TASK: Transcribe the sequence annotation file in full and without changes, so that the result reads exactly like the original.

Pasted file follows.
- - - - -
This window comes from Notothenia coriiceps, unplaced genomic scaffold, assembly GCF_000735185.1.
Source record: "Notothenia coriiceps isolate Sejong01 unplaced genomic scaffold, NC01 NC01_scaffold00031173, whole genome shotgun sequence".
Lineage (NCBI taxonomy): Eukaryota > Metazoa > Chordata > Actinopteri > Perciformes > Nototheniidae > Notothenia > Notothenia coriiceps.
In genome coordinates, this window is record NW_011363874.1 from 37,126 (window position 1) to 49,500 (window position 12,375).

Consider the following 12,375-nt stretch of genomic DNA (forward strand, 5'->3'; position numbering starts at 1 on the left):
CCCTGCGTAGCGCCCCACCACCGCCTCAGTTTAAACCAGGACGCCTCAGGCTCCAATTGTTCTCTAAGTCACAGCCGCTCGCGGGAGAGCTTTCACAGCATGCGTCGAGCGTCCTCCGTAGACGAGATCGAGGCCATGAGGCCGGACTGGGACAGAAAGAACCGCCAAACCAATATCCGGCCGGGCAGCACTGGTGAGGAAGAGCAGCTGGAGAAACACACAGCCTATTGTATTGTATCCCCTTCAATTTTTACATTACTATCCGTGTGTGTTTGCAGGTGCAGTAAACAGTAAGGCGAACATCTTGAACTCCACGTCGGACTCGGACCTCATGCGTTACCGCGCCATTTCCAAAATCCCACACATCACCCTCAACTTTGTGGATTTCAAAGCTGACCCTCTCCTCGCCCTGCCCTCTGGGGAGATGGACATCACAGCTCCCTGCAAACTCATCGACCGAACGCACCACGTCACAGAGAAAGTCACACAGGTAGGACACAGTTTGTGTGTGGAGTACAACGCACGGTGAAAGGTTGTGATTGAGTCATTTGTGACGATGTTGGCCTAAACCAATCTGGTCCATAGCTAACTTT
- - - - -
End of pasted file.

This window comes from Notothenia coriiceps, unplaced genomic scaffold, assembly GCF_000735185.1.
Source record: "Notothenia coriiceps isolate Sejong01 unplaced genomic scaffold, NC01 NC01_scaffold00031173, whole genome shotgun sequence".
Lineage (NCBI taxonomy): Eukaryota > Metazoa > Chordata > Actinopteri > Perciformes > Nototheniidae > Notothenia > Notothenia coriiceps.
In genome coordinates, this window is record NW_011363874.1 from 37,126 (window position 1) to 49,500 (window position 12,375).

Consider the following 12,375-nt stretch of genomic DNA (forward strand, 5'->3'; position numbering starts at 1 on the left):
CCCTGCGTAGCGCCCCACCACCGCCTCAGTTTAAACCAGGACGCCTCAGGCTCCAATTGTTCTCTAAGTCACAGCCGCTCGCGGGAGAGCTTTCACAGCATGCGTCGAGCGTCCTCCGTAGACGAGATCGAGGCCATGAGGCCGGACTGGGACAGAAAGAACCGCCAAACCAATATCCGGCCGGGCAGCACTGGTGAGGAAGAGCAGCTGGAGAAACACACAGCCTATTGTATTGTATCCCCTTCAATTTTTACATTACTATCCGTGTGTGTTTGCAGGTGCAGTAAACAGTAAGGCGAACATCTTGAACTCCACGTCGGACTCGGACCTCATGCGTTACCGCGCCATTTCCAAAATCCCACACATCACCCTCAACTTTGTGGATTTCAAAGCTGACCCTCTCCTCGCCCTGCCCTCTGGGGAGATGGACATCACAGCTCCCTGCAAACTCATCGACCGAACGCACCACGTCACAGAGAAAGTCACACAGGTAGGACACAGTTTGTGTGTGGAGTACAACGCACGGTGAAAGGTTGTGATTGAGTCATTTGTGACGATGTTGGCCTAAACCAATCTGGTCCATAGCTAACTTT